Tuesday

May 3, 2016
Posted by **shasha** on Thursday, March 10, 2011 at 10:03pm.

Experimentally it is found that a 6 kg weight stretches a certain spring 6 cm. If the weight is pulled 4 cm below the equilibrium position and released:

a. Set up the differential equation and associated conditions describing the motion.

b. Find the position of the weight as a function of time.

c. Find the amplitude, period, and frequency of motion

d. Determine the position, velocity and acceleration of the weight 0.5s after it has been released.

Question 2:

A 0.25 kg mass is horizontally attached to a spring with a stiffness 4 N/m. The damping constant b for the system is 1 N-sec/m. If the mass is displaced 0.5 m to the left and given an initial velocity of 1 m/sec to the left, find the equation of motion. What is the maximum displacement that the mass will attain?

- calculus -
**MathMate**, Friday, March 11, 2011 at 3:50pmQuestion 1:

The standard differential equation of motion is:

mx"+Bx'+kx=f(t) ....(1)

where

x" is the second derivative with respect to time of displacement, x

x' is the first derivative

m=mass

B=damping

k=spring constant

f(t)=applied external force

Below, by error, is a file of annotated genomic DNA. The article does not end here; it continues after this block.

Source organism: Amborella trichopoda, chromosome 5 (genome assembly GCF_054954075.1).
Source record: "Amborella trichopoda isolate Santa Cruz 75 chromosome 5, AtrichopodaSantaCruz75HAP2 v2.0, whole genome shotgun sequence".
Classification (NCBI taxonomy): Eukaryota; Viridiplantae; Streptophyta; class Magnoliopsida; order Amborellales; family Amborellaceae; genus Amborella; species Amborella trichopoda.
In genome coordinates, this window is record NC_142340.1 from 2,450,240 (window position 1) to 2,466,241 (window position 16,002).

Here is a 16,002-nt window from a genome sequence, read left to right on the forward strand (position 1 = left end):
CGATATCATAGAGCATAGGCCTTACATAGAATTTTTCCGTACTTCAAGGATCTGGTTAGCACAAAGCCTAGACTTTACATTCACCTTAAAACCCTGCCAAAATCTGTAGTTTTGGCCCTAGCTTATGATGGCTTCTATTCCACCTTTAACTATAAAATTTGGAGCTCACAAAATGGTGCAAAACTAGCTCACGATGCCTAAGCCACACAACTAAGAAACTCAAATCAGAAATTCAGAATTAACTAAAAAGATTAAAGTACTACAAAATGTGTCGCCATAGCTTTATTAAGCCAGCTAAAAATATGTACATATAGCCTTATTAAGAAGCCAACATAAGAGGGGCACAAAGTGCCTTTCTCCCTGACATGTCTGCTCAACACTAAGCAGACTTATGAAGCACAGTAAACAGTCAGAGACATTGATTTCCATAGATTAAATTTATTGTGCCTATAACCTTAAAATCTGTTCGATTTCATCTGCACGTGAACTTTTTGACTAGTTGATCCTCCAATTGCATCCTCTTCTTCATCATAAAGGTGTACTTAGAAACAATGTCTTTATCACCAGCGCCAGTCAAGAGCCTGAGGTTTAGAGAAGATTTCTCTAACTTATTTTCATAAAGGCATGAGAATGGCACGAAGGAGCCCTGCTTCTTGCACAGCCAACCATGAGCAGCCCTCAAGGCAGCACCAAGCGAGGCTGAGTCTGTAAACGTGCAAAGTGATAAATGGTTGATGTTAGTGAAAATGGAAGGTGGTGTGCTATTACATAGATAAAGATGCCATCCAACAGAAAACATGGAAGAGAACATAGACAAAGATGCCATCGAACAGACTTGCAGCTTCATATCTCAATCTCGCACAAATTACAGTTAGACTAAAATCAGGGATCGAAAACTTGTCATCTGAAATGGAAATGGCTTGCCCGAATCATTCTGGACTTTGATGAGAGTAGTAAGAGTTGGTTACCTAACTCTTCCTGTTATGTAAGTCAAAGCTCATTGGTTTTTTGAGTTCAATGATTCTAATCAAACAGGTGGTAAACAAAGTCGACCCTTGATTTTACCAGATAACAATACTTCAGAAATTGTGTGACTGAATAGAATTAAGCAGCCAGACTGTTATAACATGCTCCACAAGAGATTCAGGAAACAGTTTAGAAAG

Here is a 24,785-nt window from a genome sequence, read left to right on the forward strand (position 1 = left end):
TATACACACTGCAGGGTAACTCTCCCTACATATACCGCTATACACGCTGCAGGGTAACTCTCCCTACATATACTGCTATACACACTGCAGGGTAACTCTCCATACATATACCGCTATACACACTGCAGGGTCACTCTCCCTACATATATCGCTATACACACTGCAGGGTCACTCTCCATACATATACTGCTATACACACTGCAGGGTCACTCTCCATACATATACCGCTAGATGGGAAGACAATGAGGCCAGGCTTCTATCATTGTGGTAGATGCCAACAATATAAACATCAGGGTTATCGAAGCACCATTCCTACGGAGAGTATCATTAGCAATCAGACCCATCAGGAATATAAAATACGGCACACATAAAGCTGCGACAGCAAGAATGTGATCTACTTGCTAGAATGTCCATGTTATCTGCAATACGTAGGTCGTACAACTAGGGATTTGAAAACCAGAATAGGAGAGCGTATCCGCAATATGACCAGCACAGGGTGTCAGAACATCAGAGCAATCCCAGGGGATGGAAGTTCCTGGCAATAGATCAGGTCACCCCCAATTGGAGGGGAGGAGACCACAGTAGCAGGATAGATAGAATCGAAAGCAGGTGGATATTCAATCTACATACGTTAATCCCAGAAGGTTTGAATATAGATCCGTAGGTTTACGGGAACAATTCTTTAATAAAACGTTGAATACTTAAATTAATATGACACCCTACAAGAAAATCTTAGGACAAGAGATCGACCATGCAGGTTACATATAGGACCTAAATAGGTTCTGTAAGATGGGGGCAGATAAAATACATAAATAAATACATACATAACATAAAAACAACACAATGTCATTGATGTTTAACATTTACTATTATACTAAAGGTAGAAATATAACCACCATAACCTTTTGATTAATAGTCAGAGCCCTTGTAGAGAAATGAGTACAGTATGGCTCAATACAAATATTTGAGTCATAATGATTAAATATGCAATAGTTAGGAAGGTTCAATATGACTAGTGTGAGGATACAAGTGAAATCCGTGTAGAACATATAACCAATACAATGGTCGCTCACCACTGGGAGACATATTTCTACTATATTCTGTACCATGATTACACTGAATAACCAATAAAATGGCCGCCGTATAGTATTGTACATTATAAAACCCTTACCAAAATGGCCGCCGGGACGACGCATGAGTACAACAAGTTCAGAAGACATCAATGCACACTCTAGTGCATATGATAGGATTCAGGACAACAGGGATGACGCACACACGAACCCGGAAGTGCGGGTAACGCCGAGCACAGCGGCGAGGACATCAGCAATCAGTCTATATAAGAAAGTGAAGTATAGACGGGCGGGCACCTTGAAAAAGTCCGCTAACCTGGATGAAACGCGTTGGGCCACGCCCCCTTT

For the given case,

m=6 kg

B=0

k=mg/h=6*9.81/0.06=981 N/m

f(t)=0

Initial conditions:

x(0)=0.04 (note: we use the convention positive downwards)

x'(0)=0

So substitute the quantities to equation 1:

6x"+981x=0 .... (1a)

Auxiliary equation:

6m²+981=0

m=±12.79i => α=a=0, β=b=12.79

So solution to equation (1a)

x=C1 cos(bt)+C2 sin(bt)

Apply initial conditions:

x(0)=0.04 = C1(1)+C2(0) => C1=0.04

x'(t)=-C1*b*sin(bt)+C2*b*cos(bt)

x'(0)=0 = C1(0)+C2*b(1) => C2=0/b=0

Therefore C1=0.04, C2=0, or

x(t)=0.04cos(12.79t)

x'(t) = d(x(t))/dt = -12.79*0.04sin(12.79t)=-0.511sin(12.79t)

I will leave it to you to answer parts (c) and (d).

Q2 has been answered previously, see:

http://www.jiskha.com/display.cgi?id=1299811520 - calculus -
**shasha**, Saturday, March 12, 2011 at 6:46amthanxxxxx

- calculus -
**shasha**, Saturday, March 12, 2011 at 7:12amthanxxxxx...what is * stand for??

- calculus -
**MathMate**, Saturday, March 12, 2011 at 7:17amIf f(x) is a function, then f'(x)=dy/dx.

If the independent variable is known or understood (often either x or t), then

y'=dy/dx or dy/dt, depending on the context.

In this case, the independent variable understood is t, so x(t) is the function, x' stands for x'(t)=dx/dt, and x" stands for x"(t)=d²x/dt². - calculus -
**farah**, Monday, May 20, 2013 at 9:02ami still dont get it the answer for question 1, c and d..can u give me the answer please..